Urvi, Urvī: 9 definitions
Urvi means something in Hinduism, Sanskrit, Marathi. If you want to know the exact meaning, history, etymology or English translation of this term then check out the descriptions on this page. Add your comment or reference to a book if you want to contribute to this summary article.
Purana and Itihasa (epic history)Source: Cologne Digital Sanskrit Dictionaries: The Purana Index
Urvī (उर्वी).—See bhūmī or pṛthvī; extent 500 million yojanas; foremost of all elements and mother of all beings; depth below the surface is 70,000 yojanas consisting of the seven regions of Pātāla.*
- * Viṣṇu-purāṇa II. 4. 96-7; 5. 1-2.
The Purana (पुराण, purāṇas) refers to Sanskrit literature preserving ancient India’s vast cultural history, including historical legends, religious ceremonies, various arts and sciences. The eighteen mahapuranas total over 400,000 shlokas (metrical couplets) and date to at least several centuries BCE.
Ayurveda (science of life)Source: Wisdom Library: Āyurveda and botany
Urvī (उर्वी) is the name of a specific marma (vital points) of the human body, according to the Aṣṭāṅgahṛdaya-saṃhitā. When affected severely, these marmas causes death. The commonly accepted number of marmas in the human body, as described in the Suśruta-saṃhita, is 107 divided into 5 categories: the muscular, vascular, ligament, bone and joints.
The Aṣṭāṅgahṛdaya-saṃhitā by Vāgbhaṭa is a classical Sanskrit treatise dealing with Āyurveda dating from the 6th-century. Together with the Suśruta-saṃhitā and the Caraka-saṃhita, it is considered one of the three main Indian medical classicsSource: Wisdom Library: Raj Nighantu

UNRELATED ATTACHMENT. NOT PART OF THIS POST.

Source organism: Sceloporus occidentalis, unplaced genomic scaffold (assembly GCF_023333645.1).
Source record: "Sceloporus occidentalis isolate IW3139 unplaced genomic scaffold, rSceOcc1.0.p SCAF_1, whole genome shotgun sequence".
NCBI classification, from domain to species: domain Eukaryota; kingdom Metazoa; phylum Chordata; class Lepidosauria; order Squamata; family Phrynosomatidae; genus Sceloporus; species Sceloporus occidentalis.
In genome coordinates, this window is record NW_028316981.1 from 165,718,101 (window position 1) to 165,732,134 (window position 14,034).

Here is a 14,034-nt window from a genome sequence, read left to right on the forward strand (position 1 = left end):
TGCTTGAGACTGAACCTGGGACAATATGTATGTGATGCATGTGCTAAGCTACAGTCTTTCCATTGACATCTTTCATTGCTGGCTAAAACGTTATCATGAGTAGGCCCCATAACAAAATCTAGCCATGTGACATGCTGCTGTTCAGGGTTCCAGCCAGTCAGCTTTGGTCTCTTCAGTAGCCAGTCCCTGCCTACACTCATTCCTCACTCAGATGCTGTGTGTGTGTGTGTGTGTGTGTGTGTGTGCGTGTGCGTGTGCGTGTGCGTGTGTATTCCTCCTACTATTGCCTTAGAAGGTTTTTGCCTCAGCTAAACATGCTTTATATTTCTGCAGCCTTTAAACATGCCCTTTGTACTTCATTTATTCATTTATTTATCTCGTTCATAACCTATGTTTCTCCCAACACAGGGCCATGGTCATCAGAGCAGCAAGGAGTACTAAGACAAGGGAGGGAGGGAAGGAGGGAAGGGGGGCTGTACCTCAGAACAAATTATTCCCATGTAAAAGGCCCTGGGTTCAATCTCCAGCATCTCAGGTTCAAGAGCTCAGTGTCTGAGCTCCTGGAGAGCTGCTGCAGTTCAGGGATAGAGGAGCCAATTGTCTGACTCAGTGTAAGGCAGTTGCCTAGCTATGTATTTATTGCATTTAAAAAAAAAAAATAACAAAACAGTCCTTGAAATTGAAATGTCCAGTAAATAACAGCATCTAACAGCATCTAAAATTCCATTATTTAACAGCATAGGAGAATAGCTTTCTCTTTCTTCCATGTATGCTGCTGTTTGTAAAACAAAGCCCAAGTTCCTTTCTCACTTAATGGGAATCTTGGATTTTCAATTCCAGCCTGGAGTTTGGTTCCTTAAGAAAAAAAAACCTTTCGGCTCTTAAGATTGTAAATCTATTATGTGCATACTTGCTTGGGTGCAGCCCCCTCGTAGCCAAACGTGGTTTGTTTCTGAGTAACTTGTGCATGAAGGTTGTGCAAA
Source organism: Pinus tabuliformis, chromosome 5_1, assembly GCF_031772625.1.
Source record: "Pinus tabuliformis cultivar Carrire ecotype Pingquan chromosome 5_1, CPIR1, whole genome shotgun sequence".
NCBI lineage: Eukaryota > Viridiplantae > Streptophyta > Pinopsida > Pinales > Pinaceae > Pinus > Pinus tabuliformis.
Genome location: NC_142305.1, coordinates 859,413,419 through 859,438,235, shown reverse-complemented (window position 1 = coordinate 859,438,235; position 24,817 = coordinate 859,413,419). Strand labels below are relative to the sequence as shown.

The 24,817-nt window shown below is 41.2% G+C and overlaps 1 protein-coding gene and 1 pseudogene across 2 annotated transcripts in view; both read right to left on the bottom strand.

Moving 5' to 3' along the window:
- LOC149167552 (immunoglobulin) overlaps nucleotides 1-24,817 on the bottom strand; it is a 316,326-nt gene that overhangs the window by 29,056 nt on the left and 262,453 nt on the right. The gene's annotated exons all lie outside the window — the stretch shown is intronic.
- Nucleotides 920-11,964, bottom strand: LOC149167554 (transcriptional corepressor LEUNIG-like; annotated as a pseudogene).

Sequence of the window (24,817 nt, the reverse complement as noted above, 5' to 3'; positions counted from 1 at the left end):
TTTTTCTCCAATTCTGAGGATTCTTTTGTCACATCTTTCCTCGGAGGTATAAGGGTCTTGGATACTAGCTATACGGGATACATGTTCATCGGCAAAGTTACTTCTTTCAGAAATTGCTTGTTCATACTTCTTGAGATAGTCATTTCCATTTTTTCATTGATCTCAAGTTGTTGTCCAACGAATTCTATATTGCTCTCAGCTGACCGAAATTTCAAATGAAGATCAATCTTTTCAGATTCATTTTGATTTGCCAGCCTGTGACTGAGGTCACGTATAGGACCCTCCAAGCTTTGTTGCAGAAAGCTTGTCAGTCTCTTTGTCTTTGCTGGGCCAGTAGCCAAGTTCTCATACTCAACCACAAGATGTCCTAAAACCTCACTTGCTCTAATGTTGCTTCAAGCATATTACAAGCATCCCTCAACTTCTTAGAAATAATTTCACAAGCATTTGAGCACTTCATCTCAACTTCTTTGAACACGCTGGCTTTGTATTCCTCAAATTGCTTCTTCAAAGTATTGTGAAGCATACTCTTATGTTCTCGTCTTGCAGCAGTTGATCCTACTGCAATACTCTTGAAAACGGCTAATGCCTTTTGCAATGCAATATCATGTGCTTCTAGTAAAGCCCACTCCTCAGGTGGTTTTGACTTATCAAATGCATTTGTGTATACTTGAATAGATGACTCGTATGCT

Urvī (उर्वी) refers to “earth” and is mentioned in a list of 53 synonyms for dharaṇi (“earth”), according to the second chapter (dharaṇyādi-varga) of the 13th-century Raj Nighantu or Rājanighaṇṭu (an Ayurvedic encyclopedia). The Dharaṇyādi-varga covers the lands, soil [viz., Urvī], mountains, jungles and vegetation’s relations between trees and plants and substances, with their various kinds.
Āyurveda (आयुर्वेद, ayurveda) is a branch of Indian science dealing with medicine, herbalism, taxology, anatomy, surgery, alchemy and related topics. Traditional practice of Āyurveda in ancient India dates back to at least the first millenium BC. Literature is commonly written in Sanskrit using various poetic metres.
Jyotisha (astronomy and astrology)Source: Wikibooks (hi): Sanskrit Technical Terms
Urvī (उर्वी).—1. Base of a triangle. 2. Earth. Note: Urvī is a Sanskrit technical term used in ancient Indian sciences such as Astronomy, Mathematics and Geometry.
Jyotisha (ज्योतिष, jyotiṣa or jyotish) refers to ‘astronomy’ or “Vedic astrology” and represents the fifth of the six Vedangas (additional sciences to be studied along with the Vedas). Jyotisha concerns itself with the study and prediction of the movements of celestial bodies, in order to calculate the auspicious time for rituals and ceremonies.
Languages of India and abroad
Marathi-English dictionarySource: DDSA: The Molesworth Marathi and English Dictionary
urvī (उर्वी).—f S urvīmaṇḍala n S The earth. Ex. daṇāṇīta urvīmaṇḍala || Also kāṃ urvīcē ṭhāīṃ sahaja || prakāśē vāsara- maṇīcēṃ tēja ||Source: DDSA: The Aryabhusan school dictionary, Marathi-English